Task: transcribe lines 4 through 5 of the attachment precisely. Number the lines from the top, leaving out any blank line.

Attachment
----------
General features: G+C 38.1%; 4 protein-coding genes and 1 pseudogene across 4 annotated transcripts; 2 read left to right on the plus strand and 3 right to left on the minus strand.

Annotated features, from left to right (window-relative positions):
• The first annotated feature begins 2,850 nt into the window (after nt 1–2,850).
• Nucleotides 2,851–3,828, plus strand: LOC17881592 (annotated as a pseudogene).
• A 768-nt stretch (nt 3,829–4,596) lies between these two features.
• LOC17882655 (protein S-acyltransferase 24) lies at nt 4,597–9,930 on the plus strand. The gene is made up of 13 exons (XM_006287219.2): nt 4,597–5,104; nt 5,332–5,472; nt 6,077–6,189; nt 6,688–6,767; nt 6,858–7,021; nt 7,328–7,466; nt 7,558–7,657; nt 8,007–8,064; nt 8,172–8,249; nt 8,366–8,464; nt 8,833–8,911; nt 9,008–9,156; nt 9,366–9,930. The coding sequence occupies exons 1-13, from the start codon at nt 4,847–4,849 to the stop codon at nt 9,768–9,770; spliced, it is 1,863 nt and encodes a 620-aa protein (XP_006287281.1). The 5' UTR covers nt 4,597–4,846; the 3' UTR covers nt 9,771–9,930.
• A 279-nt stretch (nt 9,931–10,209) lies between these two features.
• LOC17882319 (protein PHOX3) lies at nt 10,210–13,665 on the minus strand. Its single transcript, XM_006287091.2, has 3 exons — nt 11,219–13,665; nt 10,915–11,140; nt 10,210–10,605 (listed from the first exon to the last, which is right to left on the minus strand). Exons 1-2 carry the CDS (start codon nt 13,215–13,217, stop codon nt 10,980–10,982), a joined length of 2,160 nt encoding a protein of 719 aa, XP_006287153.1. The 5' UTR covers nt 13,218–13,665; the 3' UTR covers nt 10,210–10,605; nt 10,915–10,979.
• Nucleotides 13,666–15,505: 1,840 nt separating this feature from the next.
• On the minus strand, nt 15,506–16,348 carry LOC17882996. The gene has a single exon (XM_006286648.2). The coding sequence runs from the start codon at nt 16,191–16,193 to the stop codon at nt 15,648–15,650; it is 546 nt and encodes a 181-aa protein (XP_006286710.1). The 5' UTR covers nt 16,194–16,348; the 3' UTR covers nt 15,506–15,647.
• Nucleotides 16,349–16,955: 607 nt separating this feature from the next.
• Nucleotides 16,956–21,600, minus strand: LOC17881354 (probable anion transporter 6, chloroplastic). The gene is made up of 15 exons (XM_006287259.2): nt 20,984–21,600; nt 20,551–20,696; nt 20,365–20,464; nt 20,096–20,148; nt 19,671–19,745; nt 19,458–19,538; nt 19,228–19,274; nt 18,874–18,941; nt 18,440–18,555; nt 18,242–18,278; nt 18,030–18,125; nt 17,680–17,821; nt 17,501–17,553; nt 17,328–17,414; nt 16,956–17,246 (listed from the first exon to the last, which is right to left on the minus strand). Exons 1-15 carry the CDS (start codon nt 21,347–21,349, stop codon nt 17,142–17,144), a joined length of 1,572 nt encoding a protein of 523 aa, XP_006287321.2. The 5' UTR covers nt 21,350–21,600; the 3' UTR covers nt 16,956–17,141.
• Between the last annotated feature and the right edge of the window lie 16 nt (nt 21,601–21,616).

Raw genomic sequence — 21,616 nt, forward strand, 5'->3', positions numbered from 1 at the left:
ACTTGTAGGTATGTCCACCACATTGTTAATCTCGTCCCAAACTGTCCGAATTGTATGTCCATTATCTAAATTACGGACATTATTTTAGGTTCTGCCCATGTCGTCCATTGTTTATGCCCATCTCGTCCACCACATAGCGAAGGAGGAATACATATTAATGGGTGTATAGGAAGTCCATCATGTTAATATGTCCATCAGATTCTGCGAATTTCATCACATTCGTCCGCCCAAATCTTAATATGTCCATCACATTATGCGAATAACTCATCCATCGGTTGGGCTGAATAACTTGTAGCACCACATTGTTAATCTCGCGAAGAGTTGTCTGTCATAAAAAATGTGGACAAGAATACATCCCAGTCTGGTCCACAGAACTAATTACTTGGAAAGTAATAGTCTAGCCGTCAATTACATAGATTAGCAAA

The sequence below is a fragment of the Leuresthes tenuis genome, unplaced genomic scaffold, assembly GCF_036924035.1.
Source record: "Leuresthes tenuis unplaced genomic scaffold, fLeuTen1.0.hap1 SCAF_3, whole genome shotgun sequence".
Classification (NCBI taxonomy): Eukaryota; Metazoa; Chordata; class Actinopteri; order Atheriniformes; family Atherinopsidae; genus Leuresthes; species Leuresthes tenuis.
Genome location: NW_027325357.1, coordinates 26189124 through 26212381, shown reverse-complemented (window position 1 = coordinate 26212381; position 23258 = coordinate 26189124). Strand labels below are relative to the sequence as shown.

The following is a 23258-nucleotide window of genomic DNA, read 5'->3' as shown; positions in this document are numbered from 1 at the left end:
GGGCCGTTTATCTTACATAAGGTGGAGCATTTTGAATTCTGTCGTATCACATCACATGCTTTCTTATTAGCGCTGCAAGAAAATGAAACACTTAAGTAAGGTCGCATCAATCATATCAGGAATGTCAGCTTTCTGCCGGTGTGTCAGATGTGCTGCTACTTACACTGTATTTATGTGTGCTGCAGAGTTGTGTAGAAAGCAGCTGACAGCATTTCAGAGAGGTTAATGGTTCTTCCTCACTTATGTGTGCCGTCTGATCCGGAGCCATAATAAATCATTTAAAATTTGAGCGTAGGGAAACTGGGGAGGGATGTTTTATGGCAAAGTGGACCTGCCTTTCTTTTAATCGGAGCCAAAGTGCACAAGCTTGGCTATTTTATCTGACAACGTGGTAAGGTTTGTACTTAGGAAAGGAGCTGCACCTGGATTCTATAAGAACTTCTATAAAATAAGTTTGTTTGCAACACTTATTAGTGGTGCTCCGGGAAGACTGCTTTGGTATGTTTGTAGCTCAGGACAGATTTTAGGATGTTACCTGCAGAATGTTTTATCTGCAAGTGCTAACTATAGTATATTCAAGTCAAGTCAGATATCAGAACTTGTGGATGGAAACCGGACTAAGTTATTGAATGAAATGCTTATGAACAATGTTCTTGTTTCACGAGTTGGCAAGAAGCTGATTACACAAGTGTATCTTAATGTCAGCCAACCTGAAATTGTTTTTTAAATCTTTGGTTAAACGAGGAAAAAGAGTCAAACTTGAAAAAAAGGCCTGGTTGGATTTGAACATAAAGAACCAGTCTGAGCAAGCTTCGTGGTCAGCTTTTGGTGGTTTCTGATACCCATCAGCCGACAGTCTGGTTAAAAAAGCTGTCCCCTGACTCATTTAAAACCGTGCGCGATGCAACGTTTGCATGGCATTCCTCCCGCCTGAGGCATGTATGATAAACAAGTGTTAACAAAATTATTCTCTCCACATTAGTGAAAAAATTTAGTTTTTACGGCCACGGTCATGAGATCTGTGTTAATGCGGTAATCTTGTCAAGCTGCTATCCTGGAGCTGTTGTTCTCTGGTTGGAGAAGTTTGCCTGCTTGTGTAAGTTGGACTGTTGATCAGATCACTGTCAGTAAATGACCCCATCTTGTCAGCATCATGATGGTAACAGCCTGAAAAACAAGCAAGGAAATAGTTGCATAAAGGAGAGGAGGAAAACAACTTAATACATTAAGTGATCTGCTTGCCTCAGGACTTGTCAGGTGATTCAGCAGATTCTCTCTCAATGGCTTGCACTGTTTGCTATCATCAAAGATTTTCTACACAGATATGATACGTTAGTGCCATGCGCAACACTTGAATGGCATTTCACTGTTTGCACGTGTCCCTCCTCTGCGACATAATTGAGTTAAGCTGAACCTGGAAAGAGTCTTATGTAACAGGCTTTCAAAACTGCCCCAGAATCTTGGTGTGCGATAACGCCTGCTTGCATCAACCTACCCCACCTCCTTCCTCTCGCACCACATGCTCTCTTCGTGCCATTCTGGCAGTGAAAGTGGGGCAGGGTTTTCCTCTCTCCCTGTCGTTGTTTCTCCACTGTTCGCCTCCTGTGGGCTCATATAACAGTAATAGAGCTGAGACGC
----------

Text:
• Nucleotides 2,851–3,828, plus strand: LOC17881592 (annotated as a pseudogene).
• A 768-nt stretch (nt 3,829–4,596) lies between these two features.